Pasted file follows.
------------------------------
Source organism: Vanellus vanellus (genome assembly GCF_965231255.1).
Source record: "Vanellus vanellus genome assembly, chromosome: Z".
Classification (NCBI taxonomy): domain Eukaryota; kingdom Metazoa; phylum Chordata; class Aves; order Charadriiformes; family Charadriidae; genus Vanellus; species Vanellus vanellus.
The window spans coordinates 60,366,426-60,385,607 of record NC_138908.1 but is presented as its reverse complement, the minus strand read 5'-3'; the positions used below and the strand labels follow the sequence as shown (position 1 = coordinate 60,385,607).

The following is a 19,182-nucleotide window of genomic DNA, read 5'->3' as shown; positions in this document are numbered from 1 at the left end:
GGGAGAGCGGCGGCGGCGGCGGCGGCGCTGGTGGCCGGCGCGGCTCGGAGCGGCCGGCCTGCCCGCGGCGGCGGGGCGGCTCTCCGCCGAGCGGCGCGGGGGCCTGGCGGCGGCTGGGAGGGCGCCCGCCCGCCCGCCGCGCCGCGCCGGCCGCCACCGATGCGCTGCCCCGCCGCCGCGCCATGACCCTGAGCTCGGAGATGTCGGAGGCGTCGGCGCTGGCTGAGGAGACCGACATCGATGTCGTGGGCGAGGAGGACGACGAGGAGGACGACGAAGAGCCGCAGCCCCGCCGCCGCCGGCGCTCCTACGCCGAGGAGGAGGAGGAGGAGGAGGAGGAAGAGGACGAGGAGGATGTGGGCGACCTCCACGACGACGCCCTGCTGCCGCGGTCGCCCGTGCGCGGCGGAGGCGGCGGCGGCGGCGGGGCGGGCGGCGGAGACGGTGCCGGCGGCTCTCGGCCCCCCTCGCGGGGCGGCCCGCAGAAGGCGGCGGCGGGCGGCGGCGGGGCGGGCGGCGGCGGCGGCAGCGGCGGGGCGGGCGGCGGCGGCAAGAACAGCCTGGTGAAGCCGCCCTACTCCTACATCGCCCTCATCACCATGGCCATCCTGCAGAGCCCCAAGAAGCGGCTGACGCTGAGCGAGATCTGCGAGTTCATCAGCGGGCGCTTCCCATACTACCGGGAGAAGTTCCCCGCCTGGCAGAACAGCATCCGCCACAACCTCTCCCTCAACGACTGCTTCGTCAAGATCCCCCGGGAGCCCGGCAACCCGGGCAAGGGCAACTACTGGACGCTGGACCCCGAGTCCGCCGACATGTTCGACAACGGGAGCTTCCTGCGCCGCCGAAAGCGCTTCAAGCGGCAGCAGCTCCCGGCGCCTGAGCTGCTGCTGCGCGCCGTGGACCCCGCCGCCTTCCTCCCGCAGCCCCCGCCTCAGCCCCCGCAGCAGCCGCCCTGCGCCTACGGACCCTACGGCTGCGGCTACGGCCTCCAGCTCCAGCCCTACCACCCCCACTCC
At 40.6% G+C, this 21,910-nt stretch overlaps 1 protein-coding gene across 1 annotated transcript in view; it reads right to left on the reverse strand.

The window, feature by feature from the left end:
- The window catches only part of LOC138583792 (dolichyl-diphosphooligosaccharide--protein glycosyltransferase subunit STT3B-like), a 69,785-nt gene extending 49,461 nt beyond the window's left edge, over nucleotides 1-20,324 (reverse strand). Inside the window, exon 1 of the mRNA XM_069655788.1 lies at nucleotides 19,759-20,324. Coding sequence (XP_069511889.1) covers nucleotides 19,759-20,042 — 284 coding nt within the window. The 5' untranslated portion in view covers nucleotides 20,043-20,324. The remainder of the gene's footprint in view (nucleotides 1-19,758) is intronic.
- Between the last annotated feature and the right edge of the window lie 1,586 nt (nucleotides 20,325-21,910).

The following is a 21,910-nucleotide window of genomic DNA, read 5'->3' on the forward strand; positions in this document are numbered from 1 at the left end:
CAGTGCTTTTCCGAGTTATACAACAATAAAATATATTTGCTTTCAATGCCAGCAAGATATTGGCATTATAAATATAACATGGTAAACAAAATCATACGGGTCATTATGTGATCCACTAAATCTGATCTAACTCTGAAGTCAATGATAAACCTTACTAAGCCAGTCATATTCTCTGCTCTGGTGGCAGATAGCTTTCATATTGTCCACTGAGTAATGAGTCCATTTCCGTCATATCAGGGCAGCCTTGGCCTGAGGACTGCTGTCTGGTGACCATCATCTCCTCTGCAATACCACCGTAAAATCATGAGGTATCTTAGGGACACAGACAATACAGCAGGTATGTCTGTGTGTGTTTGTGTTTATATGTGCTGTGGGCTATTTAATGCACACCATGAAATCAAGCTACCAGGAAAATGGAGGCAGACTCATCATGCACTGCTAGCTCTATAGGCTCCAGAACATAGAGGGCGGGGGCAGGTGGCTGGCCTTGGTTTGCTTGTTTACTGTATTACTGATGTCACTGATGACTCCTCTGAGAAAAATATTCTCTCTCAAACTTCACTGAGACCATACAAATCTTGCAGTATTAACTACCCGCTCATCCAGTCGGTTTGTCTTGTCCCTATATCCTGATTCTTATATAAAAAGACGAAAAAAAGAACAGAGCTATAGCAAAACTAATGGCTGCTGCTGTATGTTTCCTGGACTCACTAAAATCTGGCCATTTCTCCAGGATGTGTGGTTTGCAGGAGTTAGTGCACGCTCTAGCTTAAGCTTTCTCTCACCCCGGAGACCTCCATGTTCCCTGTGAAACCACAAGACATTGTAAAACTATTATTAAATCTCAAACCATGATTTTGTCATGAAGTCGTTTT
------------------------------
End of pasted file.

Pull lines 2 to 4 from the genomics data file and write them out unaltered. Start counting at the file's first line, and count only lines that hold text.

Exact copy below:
Source record: "Vanellus vanellus genome assembly, chromosome: Z".
Classification (NCBI taxonomy): domain Eukaryota; kingdom Metazoa; phylum Chordata; class Aves; order Charadriiformes; family Charadriidae; genus Vanellus; species Vanellus vanellus.
The window spans coordinates 60,366,426-60,385,607 of record NC_138908.1 but is presented as its reverse complement, the minus strand read 5'-3'; the positions used below and the strand labels follow the sequence as shown (position 1 = coordinate 60,385,607).